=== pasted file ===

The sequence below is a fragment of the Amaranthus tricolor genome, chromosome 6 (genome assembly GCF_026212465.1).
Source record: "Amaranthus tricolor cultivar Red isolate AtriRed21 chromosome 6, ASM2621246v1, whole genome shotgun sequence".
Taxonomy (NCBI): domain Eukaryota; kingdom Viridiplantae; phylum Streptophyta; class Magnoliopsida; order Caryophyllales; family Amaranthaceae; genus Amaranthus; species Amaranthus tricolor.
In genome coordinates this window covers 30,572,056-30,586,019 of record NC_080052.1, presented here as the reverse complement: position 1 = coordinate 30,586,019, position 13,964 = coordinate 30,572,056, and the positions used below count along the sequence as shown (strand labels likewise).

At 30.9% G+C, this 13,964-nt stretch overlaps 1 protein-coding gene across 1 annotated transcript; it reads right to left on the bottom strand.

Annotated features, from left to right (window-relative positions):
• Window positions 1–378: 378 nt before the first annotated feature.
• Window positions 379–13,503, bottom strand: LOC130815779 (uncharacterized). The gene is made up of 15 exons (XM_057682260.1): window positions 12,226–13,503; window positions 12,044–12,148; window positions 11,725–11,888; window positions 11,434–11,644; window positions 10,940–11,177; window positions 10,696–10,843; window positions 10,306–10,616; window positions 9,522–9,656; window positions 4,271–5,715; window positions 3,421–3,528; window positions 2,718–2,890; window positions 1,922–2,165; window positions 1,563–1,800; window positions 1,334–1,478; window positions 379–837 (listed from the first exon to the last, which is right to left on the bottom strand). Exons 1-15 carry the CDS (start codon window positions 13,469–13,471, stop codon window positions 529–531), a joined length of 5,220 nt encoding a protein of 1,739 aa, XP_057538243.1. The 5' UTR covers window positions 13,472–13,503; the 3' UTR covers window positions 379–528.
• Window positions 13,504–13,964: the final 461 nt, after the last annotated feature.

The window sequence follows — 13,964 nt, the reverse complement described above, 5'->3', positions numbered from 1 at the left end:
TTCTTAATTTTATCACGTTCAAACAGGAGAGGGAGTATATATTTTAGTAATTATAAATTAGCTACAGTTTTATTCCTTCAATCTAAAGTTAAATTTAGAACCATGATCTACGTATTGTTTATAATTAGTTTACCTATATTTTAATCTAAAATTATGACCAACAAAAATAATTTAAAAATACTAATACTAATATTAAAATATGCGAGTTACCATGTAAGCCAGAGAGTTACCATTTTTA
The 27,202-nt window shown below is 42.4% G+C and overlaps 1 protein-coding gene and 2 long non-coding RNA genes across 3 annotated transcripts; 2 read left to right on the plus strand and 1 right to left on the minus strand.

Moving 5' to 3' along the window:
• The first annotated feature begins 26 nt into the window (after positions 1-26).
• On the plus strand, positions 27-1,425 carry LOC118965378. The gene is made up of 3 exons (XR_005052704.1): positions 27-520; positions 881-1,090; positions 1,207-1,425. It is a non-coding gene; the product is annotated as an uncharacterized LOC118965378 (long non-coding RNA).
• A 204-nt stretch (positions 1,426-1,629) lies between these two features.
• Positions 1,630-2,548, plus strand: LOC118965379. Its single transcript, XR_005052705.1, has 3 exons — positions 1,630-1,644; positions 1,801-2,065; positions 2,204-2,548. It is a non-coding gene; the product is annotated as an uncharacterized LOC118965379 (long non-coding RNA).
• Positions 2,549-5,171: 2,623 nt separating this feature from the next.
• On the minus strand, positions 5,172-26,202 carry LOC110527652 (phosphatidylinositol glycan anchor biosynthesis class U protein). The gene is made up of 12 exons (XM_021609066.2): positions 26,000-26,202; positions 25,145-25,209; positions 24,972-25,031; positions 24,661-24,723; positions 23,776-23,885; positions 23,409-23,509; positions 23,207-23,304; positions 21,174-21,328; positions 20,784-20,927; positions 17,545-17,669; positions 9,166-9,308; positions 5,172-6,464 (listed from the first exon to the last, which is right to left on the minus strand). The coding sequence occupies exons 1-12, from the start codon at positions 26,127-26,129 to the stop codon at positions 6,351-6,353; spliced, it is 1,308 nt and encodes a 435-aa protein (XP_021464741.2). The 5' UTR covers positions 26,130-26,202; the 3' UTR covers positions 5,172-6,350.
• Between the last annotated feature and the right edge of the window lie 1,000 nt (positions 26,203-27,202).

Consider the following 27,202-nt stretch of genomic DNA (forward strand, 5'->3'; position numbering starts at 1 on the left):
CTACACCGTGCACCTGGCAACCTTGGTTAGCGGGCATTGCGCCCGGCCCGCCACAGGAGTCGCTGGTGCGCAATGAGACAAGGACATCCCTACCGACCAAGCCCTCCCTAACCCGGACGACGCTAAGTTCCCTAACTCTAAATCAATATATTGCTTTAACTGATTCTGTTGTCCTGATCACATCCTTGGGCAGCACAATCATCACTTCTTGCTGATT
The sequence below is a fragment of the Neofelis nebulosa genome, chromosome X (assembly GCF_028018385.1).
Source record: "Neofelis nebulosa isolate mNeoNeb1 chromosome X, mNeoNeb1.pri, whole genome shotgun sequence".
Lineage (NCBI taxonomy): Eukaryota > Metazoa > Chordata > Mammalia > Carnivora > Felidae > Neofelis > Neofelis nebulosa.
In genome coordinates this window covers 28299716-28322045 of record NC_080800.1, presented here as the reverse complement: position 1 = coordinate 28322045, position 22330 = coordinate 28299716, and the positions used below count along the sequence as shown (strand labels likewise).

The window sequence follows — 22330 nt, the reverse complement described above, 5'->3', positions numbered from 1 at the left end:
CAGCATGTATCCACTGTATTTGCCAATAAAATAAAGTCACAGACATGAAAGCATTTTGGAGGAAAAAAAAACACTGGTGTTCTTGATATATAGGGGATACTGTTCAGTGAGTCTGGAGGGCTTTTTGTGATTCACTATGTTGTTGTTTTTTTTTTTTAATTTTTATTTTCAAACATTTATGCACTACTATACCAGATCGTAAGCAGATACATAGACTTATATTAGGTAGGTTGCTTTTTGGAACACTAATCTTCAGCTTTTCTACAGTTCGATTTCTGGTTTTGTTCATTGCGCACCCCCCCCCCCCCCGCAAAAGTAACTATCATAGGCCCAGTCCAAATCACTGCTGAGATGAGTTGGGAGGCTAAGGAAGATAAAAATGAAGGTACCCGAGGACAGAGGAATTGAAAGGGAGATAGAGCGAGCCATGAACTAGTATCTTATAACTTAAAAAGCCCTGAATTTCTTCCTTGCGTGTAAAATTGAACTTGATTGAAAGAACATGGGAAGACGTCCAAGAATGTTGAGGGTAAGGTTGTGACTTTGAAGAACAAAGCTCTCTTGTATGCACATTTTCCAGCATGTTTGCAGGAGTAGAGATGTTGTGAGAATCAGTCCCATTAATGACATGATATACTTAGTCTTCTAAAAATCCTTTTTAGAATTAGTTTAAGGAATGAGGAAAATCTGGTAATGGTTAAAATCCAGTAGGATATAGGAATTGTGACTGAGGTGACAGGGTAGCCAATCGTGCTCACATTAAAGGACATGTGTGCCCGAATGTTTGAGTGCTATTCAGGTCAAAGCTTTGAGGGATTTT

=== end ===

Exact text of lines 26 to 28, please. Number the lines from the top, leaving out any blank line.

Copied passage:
In genome coordinates this window covers 28299716-28322045 of record NC_080800.1, presented here as the reverse complement: position 1 = coordinate 28322045, position 22330 = coordinate 28299716, and the positions used below count along the sequence as shown (strand labels likewise).

The window sequence follows — 22330 nt, the reverse complement described above, 5'->3', positions numbered from 1 at the left end:
CAGCATGTATCCACTGTATTTGCCAATAAAATAAAGTCACAGACATGAAAGCATTTTGGAGGAAAAAAAAACACTGGTGTTCTTGATATATAGGGGATACTGTTCAGTGAGTCTGGAGGGCTTTTTGTGATTCACTATGTTGTTGTTTTTTTTTTTTAATTTTTATTTTCAAACATTTATGCACTACTATACCAGATCGTAAGCAGATACATAGACTTATATTAGGTAGGTTGCTTTTTGGAACACTAATCTTCAGCTTTTCTACAGTTCGATTTCTGGTTTTGTTCATTGCGCACCCCCCCCCCCCCCGCAAAAGTAACTATCATAGGCCCAGTCCAAATCACTGCTGAGATGAGTTGGGAGGCTAAGGAAGATAAAAATGAAGGTACCCGAGGACAGAGGAATTGAAAGGGAGATAGAGCGAGCCATGAACTAGTATCTTATAACTTAAAAAGCCCTGAATTTCTTCCTTGCGTGTAAAATTGAACTTGATTGAAAGAACATGGGAAGACGTCCAAGAATGTTGAGGGTAAGGTTGTGACTTTGAAGAACAAAGCTCTCTTGTATGCACATTTTCCAGCATGTTTGCAGGAGTAGAGATGTTGTGAGAATCAGTCCCATTAATGACATGATATACTTAGTCTTCTAAAAATCCTTTTTAGAATTAGTTTAAGGAATGAGGAAAATCTGGTAATGGTTAAAATCCAGTAGGATATAGGAATTGTGACTGAGGTGACAGGGTAGCCAATCGTGCTCACATTAAAGGACATGTGTGCCCGAATGTTTGAGTGCTATTCAGGTCAAAGCTTTGAGGGATTTT